Local Historical Association Reprints Huttenhauer Book
Helen G. Huttenhauer had such an appreciation for her hometown and described it so vividly from its infancy to modern day, the Moore County Historical Society felt compelled to reprint her book, "Young Southern Pines."
In warm detail, she tells of Squire Shaw's belief there was a dramatic future ahead for the "Pine Barrens." She describes the characters who inhabited the area, citing family feuds and hard times endured.
She praises the visionaries who contributed to the shaping of the young town's future, and their ultimate success in establishing its uniqueness.
As she traces its history, she notes the coming of the railroad, the development of the tar, pitch and turpentine industries, and the business acumen of John Patrick in proclaiming the area a health resort for respiratory ailments.
Government was established, businesses developed, and residences, schools, churches and hotels built. Southern Pines was well on its way to becoming a tourist mecca, with horseback riding, buggy excursions, musicales and drama offered for entertainment.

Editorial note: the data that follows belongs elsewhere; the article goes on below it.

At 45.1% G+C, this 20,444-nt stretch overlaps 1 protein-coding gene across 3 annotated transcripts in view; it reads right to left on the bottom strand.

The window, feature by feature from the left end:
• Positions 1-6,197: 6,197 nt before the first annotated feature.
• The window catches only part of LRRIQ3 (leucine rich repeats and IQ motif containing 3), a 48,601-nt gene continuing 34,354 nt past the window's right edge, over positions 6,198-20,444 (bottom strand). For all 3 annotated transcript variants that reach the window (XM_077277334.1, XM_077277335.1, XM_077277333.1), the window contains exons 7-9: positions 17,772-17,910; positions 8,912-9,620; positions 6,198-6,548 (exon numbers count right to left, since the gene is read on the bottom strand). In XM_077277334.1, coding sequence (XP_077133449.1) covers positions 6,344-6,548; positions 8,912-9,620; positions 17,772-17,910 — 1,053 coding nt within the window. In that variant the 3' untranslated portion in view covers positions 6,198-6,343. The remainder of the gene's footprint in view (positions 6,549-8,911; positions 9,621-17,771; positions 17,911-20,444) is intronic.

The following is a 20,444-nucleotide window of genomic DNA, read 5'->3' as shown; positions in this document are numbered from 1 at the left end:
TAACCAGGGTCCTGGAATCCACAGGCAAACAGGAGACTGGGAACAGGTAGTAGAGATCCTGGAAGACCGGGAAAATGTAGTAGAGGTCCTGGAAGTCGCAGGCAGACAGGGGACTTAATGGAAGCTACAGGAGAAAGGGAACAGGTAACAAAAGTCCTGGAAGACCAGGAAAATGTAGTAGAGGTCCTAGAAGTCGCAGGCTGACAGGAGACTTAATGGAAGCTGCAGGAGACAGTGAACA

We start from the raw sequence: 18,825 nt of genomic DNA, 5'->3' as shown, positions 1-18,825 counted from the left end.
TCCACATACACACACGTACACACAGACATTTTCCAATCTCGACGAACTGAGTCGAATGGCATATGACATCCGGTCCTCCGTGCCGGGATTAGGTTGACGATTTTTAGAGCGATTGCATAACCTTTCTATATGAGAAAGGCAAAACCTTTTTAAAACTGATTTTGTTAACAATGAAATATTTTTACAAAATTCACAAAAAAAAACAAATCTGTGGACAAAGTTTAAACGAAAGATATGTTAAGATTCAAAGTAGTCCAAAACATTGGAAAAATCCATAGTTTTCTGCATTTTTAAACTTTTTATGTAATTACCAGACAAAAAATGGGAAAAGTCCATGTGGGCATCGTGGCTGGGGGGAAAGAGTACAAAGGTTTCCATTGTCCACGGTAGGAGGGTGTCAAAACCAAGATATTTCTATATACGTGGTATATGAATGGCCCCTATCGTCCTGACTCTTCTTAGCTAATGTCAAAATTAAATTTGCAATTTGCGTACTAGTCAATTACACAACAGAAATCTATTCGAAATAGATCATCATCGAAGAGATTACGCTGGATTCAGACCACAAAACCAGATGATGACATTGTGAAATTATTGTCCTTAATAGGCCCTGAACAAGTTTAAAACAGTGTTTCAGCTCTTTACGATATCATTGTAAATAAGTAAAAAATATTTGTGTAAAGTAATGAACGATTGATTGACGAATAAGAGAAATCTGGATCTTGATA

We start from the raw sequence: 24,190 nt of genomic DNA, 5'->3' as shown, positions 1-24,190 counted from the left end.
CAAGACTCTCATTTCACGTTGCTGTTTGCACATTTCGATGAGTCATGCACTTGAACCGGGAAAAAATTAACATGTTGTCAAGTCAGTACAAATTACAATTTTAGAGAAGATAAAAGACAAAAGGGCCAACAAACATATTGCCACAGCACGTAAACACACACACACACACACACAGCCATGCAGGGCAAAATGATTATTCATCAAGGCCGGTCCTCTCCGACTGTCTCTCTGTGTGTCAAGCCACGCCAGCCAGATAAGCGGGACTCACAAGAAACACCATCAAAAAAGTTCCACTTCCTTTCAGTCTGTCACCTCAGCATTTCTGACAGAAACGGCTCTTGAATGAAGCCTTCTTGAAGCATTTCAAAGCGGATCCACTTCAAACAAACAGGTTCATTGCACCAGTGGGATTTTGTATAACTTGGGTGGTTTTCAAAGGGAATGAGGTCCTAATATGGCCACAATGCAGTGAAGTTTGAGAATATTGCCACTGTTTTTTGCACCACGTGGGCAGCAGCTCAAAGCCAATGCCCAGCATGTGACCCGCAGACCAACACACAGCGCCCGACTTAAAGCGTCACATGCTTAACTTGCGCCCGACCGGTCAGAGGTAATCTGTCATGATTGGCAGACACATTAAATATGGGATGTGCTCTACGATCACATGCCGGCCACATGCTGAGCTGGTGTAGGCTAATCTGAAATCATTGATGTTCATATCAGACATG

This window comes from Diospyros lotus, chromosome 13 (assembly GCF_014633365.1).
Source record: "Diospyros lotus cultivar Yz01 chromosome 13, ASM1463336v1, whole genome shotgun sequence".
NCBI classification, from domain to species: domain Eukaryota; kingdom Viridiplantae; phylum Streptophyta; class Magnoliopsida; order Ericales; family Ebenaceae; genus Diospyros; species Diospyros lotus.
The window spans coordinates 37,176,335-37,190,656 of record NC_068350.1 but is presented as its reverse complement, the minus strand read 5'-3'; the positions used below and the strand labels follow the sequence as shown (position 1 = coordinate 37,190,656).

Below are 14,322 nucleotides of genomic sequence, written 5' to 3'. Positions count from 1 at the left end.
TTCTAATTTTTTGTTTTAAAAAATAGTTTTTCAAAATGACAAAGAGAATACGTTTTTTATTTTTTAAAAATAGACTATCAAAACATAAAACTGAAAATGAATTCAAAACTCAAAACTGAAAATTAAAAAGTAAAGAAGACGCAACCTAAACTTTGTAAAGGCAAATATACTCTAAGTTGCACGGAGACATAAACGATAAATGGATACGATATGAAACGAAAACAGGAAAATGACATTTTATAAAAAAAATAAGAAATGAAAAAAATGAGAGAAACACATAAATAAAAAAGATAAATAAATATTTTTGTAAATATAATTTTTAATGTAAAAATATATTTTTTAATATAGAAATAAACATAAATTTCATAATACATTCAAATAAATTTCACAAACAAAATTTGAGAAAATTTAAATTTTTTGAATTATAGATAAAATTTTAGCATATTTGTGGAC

Hers is not a dry portrayal of history, but rather an exciting recounting of the birth and endurance of a new town.
She speaks eloquently of the blending of the North and the South and of how the sandy soil became home to Northerners who melded their distinct personalities into the Southern ones here.
"It's very inception was unique," she writes, "a southern gentleman founding a town for Yankees on southern soil."
And today, Southern Pines is noted for the wonderful blend of down-home atmosphere with the cosmopolitan flavor contributed by newcomers who came from all over, found it good, and called it home.
Told with deep feeling and a propensity for detail, "Young Southern Pines" is nostalgic and compulsively readable. It is a masterpiece of history and humor.
The book was recently released at the Moore County Historical Association's 60th Anniversary Diamond Jubilee and 46th Annual Antiques Show and Sale.
It was also the subject of a special program presented by long-time resident, Norris Hodgkins, which was held on Nov. 12 at the Southern Pines Civic Club. The program was standing room only, with over 100 people attending the one-hour pictorial program.
The book is 240 pages and contains over 110 photographs and illustrations of the town when it was "young."
It lists for $19.95 and is available at all local bookstores, including The Country Bookshop, Walden Books, Midland Crafters and the bookshop at the Shaw House. It may also be ordered online at www.morehistory.com.
Photographs from the book will be on display at the Southern Pines Planning and Water Billing Department on Broad Street (former Southern Pines Library) next to the Post Office.
The display is a special annual exhibit sponsored by the Moore County Historical Association.
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